Every year there are a plethora of undrafted free agents who are classified as “late bloomers.” Whether they hail from the college ranks or the Canadian Junior Leagues, these players seek to earn professional contracts at the end of their amateur career.
At the end of the NCAA College Hockey season a number of free agents were signed. Coveted defenseman Christian Folin, who was passed over at the 2009 NHL Draft, signed an entry level contract with the Minnesota Wild and dressed in one NHL game. Lesser known college free agents like Kevin Goumas, Mat Bodie, and Greg Carey were also awarded with professional contracts in the AHL/NHL.
The process is similar concerning overage players in juniors. The “cream of the crop” undrafted free agents have already been signed. For example, Dane Fox, who was passed over in 2012 and was the 2nd highest scorer in the OHL this past season, signed an entry level contract with the Vancouver Canucks in December. There are still, however, players who could receive attention this off-season.
The players who have already been signed are those who are the most prepared to jump into the pro game. The players listed below are more long range prospects. They will likely take more time to develop and could spend a year or two in the AHL before ever breaking into the NHL. It is also likely that some of them will become career AHL players. Either way, they deserve a look at a professional contract and/or an invitation to a training camp.
Here are five names to keep an eye out for:
Zach Bell – OHL – London Knights
This big, stay-at-home defenseman is no stranger to NHL interest. He attended the San Jose Sharks rookie camp a few years ago and has received interest from the Winnipeg Jets. He has never been a point producer, only scoring 20 goals and earning 62 assists through five junior seasons, but Bell has good size at 6’2″, 233lbs. His right handed shot could be very helpful to certain organizations.
Bell’s season came to a frightening end on March 27, when he broke his leg. You can see the injury at about 1:10 of this video.
Zach Bell would almost certainly be a long-term investment and teams will be cautious in signing a player coming off of such a tough injury. However, he has many of the tools necessary to play professional hockey.
Marcus Power – QMJHL – Rouyn-Noranda Huskies
This 20 year old RW had a career year in 2013-2014. Keep in mind that at 20 years old, he is much older than his competition, so having a career year should be an expectation. Still, he was able to put up 31 goals, 78 assists, and 109 points in only 67 games. His previous career high was 59 points. He is left handed, likes to play the off wing, and showed great offensive ability this season.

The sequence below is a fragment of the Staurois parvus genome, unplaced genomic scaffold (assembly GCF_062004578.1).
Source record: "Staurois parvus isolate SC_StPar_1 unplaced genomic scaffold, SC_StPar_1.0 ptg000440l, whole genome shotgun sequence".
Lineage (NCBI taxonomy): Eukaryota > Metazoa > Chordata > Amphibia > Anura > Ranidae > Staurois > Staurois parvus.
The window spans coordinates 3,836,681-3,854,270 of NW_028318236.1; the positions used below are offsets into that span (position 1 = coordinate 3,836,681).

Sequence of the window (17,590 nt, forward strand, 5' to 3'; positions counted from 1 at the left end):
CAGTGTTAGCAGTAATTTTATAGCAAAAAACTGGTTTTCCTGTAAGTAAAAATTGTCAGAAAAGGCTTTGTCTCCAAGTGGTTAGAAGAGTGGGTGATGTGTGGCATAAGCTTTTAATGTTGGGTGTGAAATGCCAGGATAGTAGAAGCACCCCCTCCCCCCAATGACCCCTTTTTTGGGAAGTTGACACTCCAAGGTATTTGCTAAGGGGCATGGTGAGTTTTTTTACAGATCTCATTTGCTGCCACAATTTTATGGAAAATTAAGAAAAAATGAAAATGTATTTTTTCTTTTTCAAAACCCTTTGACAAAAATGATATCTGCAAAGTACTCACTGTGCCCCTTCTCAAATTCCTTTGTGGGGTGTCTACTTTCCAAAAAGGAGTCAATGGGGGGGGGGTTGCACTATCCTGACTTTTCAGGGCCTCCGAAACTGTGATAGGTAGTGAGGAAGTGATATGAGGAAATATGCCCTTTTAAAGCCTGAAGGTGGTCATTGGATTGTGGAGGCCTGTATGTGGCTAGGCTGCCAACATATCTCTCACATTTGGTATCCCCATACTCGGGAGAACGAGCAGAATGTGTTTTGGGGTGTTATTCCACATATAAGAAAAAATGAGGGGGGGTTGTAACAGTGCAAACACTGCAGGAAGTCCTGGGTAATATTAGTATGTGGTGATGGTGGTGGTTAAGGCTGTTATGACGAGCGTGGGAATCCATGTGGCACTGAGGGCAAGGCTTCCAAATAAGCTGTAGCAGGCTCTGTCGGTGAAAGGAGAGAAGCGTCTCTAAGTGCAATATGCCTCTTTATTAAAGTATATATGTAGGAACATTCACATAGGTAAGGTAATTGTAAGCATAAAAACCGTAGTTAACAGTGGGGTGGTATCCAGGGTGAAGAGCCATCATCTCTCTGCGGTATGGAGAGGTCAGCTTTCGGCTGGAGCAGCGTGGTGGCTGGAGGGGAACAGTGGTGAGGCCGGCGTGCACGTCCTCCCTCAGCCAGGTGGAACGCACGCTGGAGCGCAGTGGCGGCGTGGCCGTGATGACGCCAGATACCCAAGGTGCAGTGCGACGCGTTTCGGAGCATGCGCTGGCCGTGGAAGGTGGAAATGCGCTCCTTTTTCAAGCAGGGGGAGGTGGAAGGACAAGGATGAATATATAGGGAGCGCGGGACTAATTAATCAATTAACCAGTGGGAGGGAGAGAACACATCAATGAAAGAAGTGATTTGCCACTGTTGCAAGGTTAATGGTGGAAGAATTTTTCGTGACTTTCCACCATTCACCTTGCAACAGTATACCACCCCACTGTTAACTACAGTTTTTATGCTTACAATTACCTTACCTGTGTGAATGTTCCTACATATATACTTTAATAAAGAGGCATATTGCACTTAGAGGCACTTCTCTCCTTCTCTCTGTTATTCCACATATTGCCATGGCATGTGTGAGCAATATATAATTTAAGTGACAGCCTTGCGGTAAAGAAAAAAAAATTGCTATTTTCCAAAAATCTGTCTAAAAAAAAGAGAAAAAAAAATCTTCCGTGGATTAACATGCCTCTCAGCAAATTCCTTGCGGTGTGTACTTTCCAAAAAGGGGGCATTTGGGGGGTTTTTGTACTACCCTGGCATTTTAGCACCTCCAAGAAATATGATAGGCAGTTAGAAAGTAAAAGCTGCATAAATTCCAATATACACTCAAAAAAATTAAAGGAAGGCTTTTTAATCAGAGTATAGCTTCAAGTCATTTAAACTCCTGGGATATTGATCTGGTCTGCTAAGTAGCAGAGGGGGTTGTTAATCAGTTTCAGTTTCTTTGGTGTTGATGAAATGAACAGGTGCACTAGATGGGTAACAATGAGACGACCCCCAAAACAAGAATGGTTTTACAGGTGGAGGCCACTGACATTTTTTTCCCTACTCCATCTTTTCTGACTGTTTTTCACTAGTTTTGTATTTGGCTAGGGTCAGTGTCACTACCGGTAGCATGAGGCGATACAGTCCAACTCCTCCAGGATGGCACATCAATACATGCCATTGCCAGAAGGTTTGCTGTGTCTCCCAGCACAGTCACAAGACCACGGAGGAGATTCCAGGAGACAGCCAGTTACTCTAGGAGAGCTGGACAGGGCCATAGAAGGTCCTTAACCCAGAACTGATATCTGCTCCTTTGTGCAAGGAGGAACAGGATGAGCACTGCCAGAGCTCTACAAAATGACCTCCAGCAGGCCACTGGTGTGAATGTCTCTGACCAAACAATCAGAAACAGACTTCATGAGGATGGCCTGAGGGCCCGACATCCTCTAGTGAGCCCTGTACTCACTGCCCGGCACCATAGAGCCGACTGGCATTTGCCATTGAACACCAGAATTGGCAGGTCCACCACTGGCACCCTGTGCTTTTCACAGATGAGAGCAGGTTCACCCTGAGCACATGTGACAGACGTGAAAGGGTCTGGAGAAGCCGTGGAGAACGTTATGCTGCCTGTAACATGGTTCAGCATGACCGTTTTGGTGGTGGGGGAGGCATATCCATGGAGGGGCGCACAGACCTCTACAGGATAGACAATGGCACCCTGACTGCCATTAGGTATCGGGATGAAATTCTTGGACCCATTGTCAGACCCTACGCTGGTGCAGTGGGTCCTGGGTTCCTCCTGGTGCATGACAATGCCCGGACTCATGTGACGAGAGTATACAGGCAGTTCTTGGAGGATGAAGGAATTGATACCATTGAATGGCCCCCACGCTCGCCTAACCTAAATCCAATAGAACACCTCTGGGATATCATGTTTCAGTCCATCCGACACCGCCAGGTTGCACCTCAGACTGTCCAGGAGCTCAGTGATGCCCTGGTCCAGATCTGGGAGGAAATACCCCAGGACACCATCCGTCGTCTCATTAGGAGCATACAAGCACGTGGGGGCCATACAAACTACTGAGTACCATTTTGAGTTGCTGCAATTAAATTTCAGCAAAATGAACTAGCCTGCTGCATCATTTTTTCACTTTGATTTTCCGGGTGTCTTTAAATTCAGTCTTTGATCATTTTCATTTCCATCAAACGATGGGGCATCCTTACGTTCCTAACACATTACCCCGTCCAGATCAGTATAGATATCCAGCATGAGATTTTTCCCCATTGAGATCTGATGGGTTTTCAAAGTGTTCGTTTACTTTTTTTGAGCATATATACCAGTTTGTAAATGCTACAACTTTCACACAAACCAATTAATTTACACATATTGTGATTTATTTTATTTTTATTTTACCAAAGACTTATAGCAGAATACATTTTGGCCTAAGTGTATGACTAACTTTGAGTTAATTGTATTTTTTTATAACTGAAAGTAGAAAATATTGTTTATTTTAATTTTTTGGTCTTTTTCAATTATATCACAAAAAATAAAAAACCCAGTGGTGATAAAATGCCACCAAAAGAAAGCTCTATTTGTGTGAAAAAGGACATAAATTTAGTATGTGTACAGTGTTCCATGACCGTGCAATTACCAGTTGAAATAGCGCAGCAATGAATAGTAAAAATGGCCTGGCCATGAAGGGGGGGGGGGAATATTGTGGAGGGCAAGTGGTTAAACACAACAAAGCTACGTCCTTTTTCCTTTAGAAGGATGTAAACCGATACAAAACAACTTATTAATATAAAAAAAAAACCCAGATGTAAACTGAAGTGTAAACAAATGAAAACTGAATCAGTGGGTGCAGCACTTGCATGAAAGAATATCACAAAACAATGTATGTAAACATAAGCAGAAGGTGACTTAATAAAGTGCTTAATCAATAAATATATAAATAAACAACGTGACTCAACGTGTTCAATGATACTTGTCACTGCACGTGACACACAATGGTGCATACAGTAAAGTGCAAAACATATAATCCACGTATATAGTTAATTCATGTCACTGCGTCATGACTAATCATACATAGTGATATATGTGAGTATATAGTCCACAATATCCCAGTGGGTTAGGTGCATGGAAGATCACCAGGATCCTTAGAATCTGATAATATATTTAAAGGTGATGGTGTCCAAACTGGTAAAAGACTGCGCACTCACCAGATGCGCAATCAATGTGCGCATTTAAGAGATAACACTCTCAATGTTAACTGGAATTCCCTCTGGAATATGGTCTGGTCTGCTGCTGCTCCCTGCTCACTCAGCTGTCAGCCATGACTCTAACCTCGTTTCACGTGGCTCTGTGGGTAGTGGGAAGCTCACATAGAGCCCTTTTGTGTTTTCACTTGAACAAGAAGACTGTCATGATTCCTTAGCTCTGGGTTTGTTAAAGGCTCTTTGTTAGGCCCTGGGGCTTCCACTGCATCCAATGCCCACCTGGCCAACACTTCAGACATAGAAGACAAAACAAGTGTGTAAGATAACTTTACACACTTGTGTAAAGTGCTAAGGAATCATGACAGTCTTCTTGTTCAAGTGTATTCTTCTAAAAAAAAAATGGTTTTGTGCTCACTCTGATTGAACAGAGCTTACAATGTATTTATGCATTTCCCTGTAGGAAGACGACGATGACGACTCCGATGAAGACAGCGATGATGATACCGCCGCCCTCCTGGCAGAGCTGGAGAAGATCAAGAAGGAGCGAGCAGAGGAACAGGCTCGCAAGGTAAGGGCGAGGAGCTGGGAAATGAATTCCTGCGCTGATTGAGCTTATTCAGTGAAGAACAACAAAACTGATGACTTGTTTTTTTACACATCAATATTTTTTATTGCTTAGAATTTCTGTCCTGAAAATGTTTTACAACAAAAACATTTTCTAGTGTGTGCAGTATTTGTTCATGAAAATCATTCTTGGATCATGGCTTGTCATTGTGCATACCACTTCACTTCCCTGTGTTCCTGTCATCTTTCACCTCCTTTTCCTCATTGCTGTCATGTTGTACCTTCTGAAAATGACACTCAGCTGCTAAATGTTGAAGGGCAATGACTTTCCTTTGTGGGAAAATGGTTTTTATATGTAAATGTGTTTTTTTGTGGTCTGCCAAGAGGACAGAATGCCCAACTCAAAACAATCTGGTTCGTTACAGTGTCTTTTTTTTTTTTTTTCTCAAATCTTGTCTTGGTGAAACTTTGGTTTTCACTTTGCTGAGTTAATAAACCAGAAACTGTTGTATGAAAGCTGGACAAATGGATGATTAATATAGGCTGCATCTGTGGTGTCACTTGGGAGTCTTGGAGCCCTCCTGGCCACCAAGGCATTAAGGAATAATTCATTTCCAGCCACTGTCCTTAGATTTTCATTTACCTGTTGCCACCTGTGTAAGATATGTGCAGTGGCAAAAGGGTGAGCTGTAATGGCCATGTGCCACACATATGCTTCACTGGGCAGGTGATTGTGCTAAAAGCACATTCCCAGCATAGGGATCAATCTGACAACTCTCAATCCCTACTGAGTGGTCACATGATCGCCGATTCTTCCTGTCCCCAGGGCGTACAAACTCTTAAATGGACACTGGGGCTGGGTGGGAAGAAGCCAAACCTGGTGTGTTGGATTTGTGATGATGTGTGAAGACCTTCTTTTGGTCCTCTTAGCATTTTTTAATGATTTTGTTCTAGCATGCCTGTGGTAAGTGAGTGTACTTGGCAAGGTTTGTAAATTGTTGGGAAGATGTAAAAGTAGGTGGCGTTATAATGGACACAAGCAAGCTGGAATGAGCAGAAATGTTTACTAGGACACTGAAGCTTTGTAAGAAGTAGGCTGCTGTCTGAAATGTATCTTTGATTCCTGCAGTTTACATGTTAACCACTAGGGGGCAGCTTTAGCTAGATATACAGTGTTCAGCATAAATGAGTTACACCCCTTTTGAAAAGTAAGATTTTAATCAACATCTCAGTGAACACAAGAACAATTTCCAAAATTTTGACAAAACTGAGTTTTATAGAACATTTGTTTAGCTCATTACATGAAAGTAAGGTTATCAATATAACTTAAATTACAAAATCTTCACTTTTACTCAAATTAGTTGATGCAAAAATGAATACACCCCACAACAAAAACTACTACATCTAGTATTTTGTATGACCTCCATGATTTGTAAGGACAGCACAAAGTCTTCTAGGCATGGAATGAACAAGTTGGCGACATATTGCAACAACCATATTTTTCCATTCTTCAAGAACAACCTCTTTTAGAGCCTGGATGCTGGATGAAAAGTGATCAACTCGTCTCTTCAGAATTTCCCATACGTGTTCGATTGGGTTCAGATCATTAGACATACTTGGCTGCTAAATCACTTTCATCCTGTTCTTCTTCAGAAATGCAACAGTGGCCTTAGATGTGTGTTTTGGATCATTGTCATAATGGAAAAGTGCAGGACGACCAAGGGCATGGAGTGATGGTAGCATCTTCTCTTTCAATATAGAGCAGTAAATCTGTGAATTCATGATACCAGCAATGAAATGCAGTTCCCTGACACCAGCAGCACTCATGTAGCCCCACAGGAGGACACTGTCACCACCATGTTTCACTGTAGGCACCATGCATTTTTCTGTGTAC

Unlike many undrafted players, size is not an issue for Power. He stands six feet tall and is 185lbs. Power would have to adjust to the pro game, but NHL teams would be wise to take a look at any unsigned forward who put up triple digit points this past season.
Ryan Van Stralen – OHL – Ottawa 67′s
There is a lot to like in the game of this 6’3″, 207lbs power forward. As a second year left winger last season he was able to play on the 67′s top line with Sean Monahan and is allegedly looking for a pro contract. This past season, as a 20 year old, Van Stralen put up 58 (29G, 29A) points in 61 games. Although that looks good, those point totals are not exceptional for an overager in juniors.
Therefore, there are two ways to view Ryan Van Stralen. Some will look at his lack of point production and be wary of his potential. While others, like myself, prefer to view his size, raw tools, and improvement throughout his OHL career as signs that he can stick at the pro level. As the article linked above states explicitly, Stralen is no stranger to being underestimated and having to work hard to earn his keep.
Also, as a side note, if you search ‘Ryan Van Stralen’ on YouTube you will see that he is no stranger to dropping the gloves.
Rene Hunter – WHL – Brandon Wheat Kings
This 6’1″, 208lbs right handed defenseman is “expected to try playing professionally next season.” The 20 year old spent four junior seasons (one game of a fifth season) with the Brandon Wheat Kings and earned a total of 68 points (10G, 58A) in 247 games. Although he may never be a point producing machine, Hunter was able to earn himself 34 points in 63 games (.54 PPG) this past season.
There is not an NHL team out there that does not seek out depth in the prospect ranks, especially in terms of defenseman. Like many overagers, Hunter may have to settle for an AHL contract and work his way up the ranks. Either way, he will be a low risk, cap friendly addition to any club.
Franky Palazzese – OHL – Sudbury Wolves
This 6’1″, 160lbs goalie is just entering the most important time in his development. As a 20 year old, he still has a half decade until he would be expected to make noise in the pro ranks. Palazzese had an up and down season in 2013-2014, but ultimately finished with a .916 SV% and a 2.97 GAA. He is a player who has played on three different junior teams and has paid his dues.
During his hot stretches this season Palazzese showed quite a bit of potential. He made saves like this one and was named the OHL player of the week for the week ending on January 5th. During that week he went 3-0-0 with a SV % of .991 and a GAA of 0.32. Palazzese improved his save percentage each month of the season from October-January and was able to keep it relatively steady from January until the end of the season.
Goaltenders do not hit their prime until they are in their mid to late 20s. Palazzese will turn 21 later this month and could benefit from professional level coaching. Look for him to garner attention as a possible AHL goalie next season.